There are moments and days in our lives that we simply won’t forget. We remember exactly where we were at the time of events that changed history, these outrageous and unbelievable news stories that placed every media outlet – and now social media avenues – into high alert.
We all have events in our lives that we will never forget – the birth of our children, memorable childhood vacations, the deaths of loved ones and much more. Below are just a few social and historical events and dates that I recall as if they were yesterday.
May 24, 1968 – Martin Luther King’s assassination. I was attending Catholic school when the nuns started running around in a controlled chaos. Soon, the church bell sounded and we were let out. For days following his death, I watched the riots in multiple cities throughout the United States and in protest.
July 21, 1969 – Neil Armstrong walks on the moon. I was 10 years old and thought it was so exciting that a man was walking on the moon, a planet that I can see at night. Crazy.
May 21, 1981 – AIDS is discovered. Safe sex took on a whole new meaning for a young man in his early twenties.
September 11, 2001 – 911. I was walking into the University of New Mexico with donuts in hand for the coaching staff, preparing to start my day of scouting. My wife called, crying, saying a plane had hit the Twin Towers in New York City. Minutes later, I walked into the head coach’s office to find his staff staring a television hung in the corner of the room. We all watched the second plane fly through the second tower, standing in total disbelief.
All air travel in the U.S. was suspended. The next day, I started the drive back to Charlotte, N.C. – three days and 1,642 miles from my front door.
Aug. 29, 2005 – Hurricane Katrina. Massive human loss, people displaced and martial law was put into effect. It took days before the U.S. government came to the need of thousands of citizens.
Nov. 8, 2008 – Barack Obama becomes the first African-American President elected in the United States. I never thought I would see that in my lifetime.
In the sports realm, these moments were just as difficult to process:
1991 – Washington Huskies become national champions. I’m very proud to have been a part of a very special time in Washington football history as a member of a talented coaching staff. We shared the crown with the Miami Hurricanes – which started the talks about a committee to determine one champion. Several years later, the BCS was born.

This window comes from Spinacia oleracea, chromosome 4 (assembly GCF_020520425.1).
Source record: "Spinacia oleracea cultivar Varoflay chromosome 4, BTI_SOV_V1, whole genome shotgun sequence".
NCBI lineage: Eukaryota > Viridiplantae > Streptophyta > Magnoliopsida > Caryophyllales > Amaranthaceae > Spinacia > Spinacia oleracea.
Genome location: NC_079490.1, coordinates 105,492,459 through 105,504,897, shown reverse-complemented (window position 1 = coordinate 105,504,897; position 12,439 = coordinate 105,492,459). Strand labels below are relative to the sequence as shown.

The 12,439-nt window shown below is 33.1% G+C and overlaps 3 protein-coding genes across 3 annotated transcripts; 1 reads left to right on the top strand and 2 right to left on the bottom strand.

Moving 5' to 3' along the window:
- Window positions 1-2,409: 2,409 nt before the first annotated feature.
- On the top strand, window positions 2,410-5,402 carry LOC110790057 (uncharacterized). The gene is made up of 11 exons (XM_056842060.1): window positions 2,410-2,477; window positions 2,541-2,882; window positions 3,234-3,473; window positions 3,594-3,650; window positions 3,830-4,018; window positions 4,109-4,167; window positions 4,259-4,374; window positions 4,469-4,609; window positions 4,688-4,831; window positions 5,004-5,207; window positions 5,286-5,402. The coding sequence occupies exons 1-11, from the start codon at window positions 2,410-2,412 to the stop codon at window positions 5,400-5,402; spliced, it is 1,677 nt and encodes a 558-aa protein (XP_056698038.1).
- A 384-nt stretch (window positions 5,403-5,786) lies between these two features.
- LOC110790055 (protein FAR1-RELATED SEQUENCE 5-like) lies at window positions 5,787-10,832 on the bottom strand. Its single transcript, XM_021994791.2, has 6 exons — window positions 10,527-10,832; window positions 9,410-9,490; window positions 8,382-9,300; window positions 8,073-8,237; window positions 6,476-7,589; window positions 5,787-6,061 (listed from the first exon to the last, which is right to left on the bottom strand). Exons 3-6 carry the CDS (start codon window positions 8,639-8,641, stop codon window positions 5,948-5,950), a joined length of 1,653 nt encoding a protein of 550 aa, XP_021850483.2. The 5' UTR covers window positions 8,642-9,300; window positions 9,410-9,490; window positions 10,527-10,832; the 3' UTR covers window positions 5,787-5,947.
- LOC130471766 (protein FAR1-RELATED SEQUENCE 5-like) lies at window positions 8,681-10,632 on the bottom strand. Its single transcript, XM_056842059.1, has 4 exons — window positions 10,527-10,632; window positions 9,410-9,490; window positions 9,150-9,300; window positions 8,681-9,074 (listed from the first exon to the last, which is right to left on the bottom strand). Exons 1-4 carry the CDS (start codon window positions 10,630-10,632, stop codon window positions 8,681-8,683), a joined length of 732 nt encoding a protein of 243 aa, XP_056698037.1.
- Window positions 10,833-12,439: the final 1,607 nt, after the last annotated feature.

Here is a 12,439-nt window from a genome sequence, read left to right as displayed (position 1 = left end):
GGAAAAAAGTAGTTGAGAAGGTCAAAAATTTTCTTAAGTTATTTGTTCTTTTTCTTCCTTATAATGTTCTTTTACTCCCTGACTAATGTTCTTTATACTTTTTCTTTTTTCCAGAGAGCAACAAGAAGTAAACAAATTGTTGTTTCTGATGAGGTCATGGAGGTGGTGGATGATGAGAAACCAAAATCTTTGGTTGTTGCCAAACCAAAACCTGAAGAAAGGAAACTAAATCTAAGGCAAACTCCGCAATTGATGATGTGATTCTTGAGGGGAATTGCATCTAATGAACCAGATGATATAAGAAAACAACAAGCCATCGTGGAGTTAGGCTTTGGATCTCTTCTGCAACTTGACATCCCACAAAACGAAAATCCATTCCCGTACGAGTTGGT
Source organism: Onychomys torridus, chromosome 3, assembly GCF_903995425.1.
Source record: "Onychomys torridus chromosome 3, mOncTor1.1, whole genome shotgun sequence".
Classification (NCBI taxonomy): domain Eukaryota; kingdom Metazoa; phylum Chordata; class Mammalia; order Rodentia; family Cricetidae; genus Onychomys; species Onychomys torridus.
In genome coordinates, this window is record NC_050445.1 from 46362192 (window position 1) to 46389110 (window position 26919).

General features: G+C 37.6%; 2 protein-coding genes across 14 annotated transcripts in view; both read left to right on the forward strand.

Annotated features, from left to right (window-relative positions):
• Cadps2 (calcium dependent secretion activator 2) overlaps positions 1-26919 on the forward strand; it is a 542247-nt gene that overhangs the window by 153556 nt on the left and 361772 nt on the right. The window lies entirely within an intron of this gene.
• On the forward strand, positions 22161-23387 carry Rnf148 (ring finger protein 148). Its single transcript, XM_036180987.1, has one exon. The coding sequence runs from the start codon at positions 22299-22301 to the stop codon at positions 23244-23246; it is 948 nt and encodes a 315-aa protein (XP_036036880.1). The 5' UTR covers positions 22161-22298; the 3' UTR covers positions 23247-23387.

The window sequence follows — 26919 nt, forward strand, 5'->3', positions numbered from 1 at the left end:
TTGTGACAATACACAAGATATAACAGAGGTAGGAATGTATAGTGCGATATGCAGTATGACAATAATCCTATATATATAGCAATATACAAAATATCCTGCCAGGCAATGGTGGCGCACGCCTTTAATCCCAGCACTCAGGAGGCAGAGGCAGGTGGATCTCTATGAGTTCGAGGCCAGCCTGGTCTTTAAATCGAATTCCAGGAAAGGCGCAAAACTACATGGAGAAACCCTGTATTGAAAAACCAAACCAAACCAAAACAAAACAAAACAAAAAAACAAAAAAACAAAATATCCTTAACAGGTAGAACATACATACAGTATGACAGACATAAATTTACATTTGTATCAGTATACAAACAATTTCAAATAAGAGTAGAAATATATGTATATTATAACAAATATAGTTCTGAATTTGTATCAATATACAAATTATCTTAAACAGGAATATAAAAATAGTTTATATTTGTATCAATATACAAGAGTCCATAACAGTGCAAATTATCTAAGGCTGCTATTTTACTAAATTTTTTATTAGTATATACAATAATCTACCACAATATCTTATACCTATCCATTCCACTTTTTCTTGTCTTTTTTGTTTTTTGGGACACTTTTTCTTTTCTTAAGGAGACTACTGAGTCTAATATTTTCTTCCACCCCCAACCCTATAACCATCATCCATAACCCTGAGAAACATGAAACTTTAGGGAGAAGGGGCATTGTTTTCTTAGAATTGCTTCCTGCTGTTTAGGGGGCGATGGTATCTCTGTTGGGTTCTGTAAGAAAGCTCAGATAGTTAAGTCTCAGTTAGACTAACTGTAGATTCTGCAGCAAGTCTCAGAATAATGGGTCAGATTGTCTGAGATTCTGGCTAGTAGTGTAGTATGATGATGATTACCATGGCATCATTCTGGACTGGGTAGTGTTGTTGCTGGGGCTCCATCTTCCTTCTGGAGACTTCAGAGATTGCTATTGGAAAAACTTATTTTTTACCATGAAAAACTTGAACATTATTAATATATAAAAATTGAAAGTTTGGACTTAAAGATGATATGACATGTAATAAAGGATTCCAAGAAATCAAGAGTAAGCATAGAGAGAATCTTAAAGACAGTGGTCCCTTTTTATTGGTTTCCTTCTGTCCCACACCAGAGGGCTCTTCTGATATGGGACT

June 17, 1994 – OJ Simpson, Pro Football Hall of Fame running back, rivets the country by leading police on a chase of his white Bronco down the Los Angeles freeway. The rest is history.
May 8, 1995 – My first day as an NFL scout with the Carolina Panthers arrives.
Nov. 16, 1999 – Rae Carruth hires two men to kill his girlfriend, Cherica Adams, and her unborn child in a drive-by shooting. I received the call from a Panthers executive while standing in the living room of our house in Colorado, where we lived while I was an area scout. Carruth was my first 1st-round pick from the University of Colorado, a member of the All-Rookie team with 44 receptions, 500-plus yards and four touchdowns. He was suddenly involved in an attempted murder investigation.
After Ms. Adams died and Carruth refused to turn himself in, he became a fugitive and left the state of North Carolina. He was captured hiding in the trunk of the car driven by a female friend of his in Tennessee. Carruth and the two men involved were found guilty, with Carruth receiving a prison sentence of 20-plus years.
For the Adams family it was a tragic story. For the Carolina organization, it spent years asking itself what could have gone so horribly wrong.
July 6, 2000 – Fred Lane, former NFL running back for the Carolina Panthers, was murdered on this day by his wife.
June 26, 2013 – Aaron Hernandez, former tight end for the New England Patriots, was arrested and charged with murder and five related gun charges in the death of Odin Lloyd. Further evidence makes Hernandez a suspect in last summer’s drive-by shooting and unsolved double homicide investigation in Boston.
For the Lloyd investigation, Hernandez faces the following charges: one count of carrying a firearm without a license; two counts of possession of a large capacity firearm; and two counts of possession of a firearm without a valid ID card.
When the murder charge was announced to the public on Wednesday, Hernandez seemed to carry a swagger that suggested he didn’t have much of a concern about the charges leveled against him. He currently sits in a 7-by-10 cell in the Bristol County House of Correction and Jail, gets three meals a day and receives only water from his sink to drink. He is jailed, kept from the general population because of a possible gang affiliation. Until that matter is cleared up, he won’t join the rest of the prison community for safety reasons. Hernandez pleaded not guilty to all charges, and was denied bail.
Why the Hernandez arrest as a day I will remember? I was standing in the 101 ESPN studios prior to the arraignment in Attleboro District Court, having just finished communicating with my sources in Boston – two of whom were camped out at Hernandez’s house for days.
It makes a difference when you have talked with a person accused of murder. I interviewed Hernandez in two different environments throughout the draft process. My thoughts after our conversations: He had a street-smart, tough side to his personality, but that didn’t bother me. It was not in an arrogant, disrespectful way; he was very polite, and spoke and carried himself very well. He understood the importance of what lay ahead of him.
To know that I actually had several exchanges with a person who could do what he is accused of is eye-opening. The day I stood in our studios and watched the arraignment is a day I won’t ever forget.